Licensing Advertisements?
January 17, 2006 11:53 AM   Subscribe

How would I go about licensing hundreds of TV commercials for sale as a repackaged product?

Say, for example, I wanted to sell a searchable index of TV commercials that would show the actual commercials for results. How much time and money should I expect to invest in securing the rights to do that? Naturally I'd prefer the simplest, cheapest option.
posted by scottreynen to Law & Government (9 answers total)
It really depends on the number of commercials you want in the db, and the usual licensing considerations, including, medium in which db is delivered and length of time you wish license to be for, to name only a few. This could be a massive undertaking, both in terms of time and money, if you are considering more than a few commercials.
posted by anathema at 12:29 PM on January 17, 2006

The more commercials you want, the more rights holders you have to deal with. To complicate matters, some of the licenses may have different terms than others, meaning the licenses have to be closely managed to avoid potential infringements.
posted by anathema at 12:32 PM on January 17, 2006

At a minimum you'll need to deal with the advertising agencies that created the ads and the companies whose products are advertized. Some ads could have other rights holders as well, for example the production company. Actors who performed, musicians and music publishers whose material was used may have only licensed the advert for a specific run. Etc.

Do you have any contacts in the advertisin business? That would be a good place to start sorting this all out.
posted by alms at 12:38 PM on January 17, 2006

You may want to check out, which looks like it's providing a very similar service.

The cost of undertaking such a project is going to be massive: mostly in music and residual rights for actors, as others have pointed out.
posted by theinsectsarewaiting at 12:54 PM on January 17, 2006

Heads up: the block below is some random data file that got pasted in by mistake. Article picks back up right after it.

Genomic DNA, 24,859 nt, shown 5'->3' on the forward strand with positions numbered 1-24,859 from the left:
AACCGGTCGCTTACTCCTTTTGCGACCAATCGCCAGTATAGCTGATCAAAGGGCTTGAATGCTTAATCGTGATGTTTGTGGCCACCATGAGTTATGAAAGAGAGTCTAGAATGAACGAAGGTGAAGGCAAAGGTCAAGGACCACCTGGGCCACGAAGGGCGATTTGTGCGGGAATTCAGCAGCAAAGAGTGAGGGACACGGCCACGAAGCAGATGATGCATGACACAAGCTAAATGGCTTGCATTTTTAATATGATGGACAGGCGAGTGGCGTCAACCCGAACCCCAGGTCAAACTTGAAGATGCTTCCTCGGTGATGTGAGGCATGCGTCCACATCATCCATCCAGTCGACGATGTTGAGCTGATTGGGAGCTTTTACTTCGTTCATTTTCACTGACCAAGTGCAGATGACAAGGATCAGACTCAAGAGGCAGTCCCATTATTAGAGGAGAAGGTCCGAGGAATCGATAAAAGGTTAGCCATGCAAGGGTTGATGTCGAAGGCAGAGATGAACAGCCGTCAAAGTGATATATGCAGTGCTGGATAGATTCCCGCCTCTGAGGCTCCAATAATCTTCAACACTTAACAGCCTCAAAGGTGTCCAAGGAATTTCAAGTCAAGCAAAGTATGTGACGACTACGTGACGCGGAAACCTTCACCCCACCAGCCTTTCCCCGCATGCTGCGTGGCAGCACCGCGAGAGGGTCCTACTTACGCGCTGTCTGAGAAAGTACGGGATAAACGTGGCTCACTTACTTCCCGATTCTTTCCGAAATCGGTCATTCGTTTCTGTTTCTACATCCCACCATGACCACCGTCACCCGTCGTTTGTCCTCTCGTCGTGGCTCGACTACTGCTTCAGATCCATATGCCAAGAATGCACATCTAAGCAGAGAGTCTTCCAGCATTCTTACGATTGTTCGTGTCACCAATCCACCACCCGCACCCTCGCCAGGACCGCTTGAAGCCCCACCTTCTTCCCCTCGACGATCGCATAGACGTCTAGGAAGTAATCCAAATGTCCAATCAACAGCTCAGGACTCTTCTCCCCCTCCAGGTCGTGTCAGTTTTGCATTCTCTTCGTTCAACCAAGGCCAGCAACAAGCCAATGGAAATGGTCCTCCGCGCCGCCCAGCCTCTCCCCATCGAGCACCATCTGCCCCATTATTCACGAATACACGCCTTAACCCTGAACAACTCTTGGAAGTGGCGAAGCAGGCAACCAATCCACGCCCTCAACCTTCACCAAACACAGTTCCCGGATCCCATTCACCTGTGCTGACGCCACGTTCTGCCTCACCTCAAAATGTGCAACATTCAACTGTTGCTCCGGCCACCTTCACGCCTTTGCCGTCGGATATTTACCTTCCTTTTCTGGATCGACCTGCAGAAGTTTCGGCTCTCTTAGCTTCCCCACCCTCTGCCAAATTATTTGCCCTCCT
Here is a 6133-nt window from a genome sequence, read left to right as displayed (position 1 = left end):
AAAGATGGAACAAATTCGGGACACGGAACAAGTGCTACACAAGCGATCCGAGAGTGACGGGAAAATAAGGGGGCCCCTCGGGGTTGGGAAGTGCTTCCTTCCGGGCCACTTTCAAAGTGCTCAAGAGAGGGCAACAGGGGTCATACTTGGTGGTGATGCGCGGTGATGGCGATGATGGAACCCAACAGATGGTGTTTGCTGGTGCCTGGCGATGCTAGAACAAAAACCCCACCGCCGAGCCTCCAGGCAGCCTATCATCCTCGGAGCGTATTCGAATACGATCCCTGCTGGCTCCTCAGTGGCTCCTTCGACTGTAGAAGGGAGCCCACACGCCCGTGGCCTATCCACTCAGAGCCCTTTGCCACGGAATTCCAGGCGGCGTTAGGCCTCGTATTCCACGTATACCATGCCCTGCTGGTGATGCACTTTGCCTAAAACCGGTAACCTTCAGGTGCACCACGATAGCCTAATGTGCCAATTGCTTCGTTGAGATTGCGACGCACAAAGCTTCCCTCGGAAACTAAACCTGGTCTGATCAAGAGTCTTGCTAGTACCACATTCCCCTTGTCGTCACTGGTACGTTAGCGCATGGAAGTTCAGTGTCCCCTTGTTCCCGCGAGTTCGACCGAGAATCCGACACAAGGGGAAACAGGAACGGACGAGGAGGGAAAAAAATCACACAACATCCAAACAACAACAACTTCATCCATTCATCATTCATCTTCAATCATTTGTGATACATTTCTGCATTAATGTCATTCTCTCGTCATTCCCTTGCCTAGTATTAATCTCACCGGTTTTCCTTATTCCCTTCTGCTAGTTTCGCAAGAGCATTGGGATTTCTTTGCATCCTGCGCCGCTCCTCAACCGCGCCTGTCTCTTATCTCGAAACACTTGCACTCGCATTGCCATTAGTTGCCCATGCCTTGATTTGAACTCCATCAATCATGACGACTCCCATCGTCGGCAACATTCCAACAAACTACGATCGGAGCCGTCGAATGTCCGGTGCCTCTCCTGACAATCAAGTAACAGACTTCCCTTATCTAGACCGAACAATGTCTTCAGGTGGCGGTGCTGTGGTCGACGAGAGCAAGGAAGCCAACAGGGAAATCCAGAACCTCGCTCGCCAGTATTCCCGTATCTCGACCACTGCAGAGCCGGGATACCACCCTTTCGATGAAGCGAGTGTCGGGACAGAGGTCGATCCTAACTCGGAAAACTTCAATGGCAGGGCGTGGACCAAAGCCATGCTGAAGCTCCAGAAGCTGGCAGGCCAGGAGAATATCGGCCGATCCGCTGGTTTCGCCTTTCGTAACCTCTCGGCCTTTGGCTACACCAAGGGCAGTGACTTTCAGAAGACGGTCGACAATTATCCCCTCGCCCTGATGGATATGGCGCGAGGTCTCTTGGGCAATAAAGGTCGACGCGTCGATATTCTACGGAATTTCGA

Response by poster: The cost of undertaking such a project is going to be massive

In that case, it's not going to happen. That seems odd to me, though, as I'd think those who own rights to commercials would want them replayed as widely as possible. Oh well.
posted by scottreynen at 1:41 PM on January 17, 2006

I've never done anything like this before, so I'm talking out my ass, but how about drafting a letter that says something like...

Dear X,

I'm creating a compilation blah blah blah, and I would like to include your X commercial. My funds are limited, so I can't pay your a large licensing fee, but I can disseminate your commercial to all of my clients. And naturally I'd give your credit.



Perhaps this should be gone over by a lawyer, and you should spell out the specific way you're using the material. Anyway, you could then send out the letter to all the people involved, and only include the commercials from the people who grant your rights.

Isn't this basically what street photographers do? They snap shots of hundreds of people and then run up to them and ask them for permission to use the pictures. They use the ones that they can.
posted by grumblebee at 1:57 PM on January 17, 2006

The challenges aren't likely to be with the agencies or the advertisers, but the actors, musicians, director and crew, etc.

I work for an interactive advertising agency and we're often unable to put our clients' TV commercials online because those specific rights either haven't been negotiated with those parties beforehand or simply aren't available.

Good luck with the project however -- it sounds like it would be useful. Particularly if they were old commercials. I'd sure pay to see the ones I grew up with! (And who knows, the rights may be easier to get as well...)
posted by CMichaelCook at 3:11 PM on January 17, 2006

Any chance you could develop a fair-use argument? The purpose of this database is not mentioned. IANAL
posted by Goofyy at 10:34 PM on January 17, 2006

Unfortunately, the only real way to find out if you have a valid fair use argument is to first get sued. Fair use is a defense to infringement, not an affirmative right.
posted by anathema at 7:49 AM on January 18, 2006

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